The U.S. Botanical Safety Laboratory’s new gas chromatography equipment and a specially developed testing methodology are poised to bring stability and convenience to Western North Carolina’s burgeoning industrial hemp industry.
The new program will work with local farmers and landowners in an effort to develop hemp as viable crop for Western North Carolina.
In late May, the N.C. State Bureau of Investigation proposed banning all smokable hemp flower, in addition to more stringent regulation of hemp processing and a host of other precautions. Those changes are now under consideration in the General Assembly, where they could be enacted as part of the N.C. Farm Act of 2019.
Last year, a handful of area farmers planted the first hemp crops to be grown legally in Western North Carolina in over 70 years. That first crop was plagued by delays introduced by regulators at the U.S. Drug Enforcement Administration, who held up shipments of seeds and seedlings, leading to a late start. Growers expect a smoother process for the 2018 growing season.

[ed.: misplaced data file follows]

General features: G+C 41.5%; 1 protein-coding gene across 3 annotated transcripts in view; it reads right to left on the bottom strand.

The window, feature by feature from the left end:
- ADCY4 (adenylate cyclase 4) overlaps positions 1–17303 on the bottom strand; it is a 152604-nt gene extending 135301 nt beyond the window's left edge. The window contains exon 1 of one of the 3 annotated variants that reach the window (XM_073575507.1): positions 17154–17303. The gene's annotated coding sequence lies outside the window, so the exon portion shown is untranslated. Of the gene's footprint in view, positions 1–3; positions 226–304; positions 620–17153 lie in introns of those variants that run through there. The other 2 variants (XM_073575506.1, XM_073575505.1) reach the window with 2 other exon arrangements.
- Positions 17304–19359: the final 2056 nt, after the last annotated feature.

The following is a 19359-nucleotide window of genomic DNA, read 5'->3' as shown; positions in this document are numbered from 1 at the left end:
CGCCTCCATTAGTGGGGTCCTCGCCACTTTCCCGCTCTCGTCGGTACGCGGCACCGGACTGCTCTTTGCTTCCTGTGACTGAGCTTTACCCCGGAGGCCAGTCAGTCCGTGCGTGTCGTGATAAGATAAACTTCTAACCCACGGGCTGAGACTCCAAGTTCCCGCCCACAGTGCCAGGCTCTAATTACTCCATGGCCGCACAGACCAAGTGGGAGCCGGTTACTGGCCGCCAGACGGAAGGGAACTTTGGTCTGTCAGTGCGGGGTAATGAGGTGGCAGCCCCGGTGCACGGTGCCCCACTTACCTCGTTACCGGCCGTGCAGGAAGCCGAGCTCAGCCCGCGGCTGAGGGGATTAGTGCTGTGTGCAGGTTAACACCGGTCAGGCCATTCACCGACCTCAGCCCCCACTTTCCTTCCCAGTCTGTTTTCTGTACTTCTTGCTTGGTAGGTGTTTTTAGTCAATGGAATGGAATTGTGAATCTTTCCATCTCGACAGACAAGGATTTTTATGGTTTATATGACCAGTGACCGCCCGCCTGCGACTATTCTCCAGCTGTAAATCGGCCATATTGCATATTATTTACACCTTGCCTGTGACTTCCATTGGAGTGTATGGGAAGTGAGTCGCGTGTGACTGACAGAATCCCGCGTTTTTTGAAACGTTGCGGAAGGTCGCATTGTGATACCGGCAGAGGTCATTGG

Local farmers are still holding out hope that 2017 will be the year industrial hemp grows in WNC fields for the first time in decades. But the U.S. Drug Enforcement Administration isn’t making it easy for growers to source seed or seedlings in time for planting, which may mean another year of waiting for eager prospective hemp growers.
North Carolina is just one signature away from taking advantage of a 2014 Farm Bill provision that allows states to enact their own hemp-growing pilot programs.
Black Mountain’s Lookout Brewing has collaborated with Hi-Wire Brewing and Urban Orchard Cider to create a small-batch, short-release hemp-seed oil brew in support of a documentary made by local filmmakers about industrialized hemp. The beer will be available at a special screening of the movie, Bringing It Home, at 7:30 p.m. Tuesday, June 17.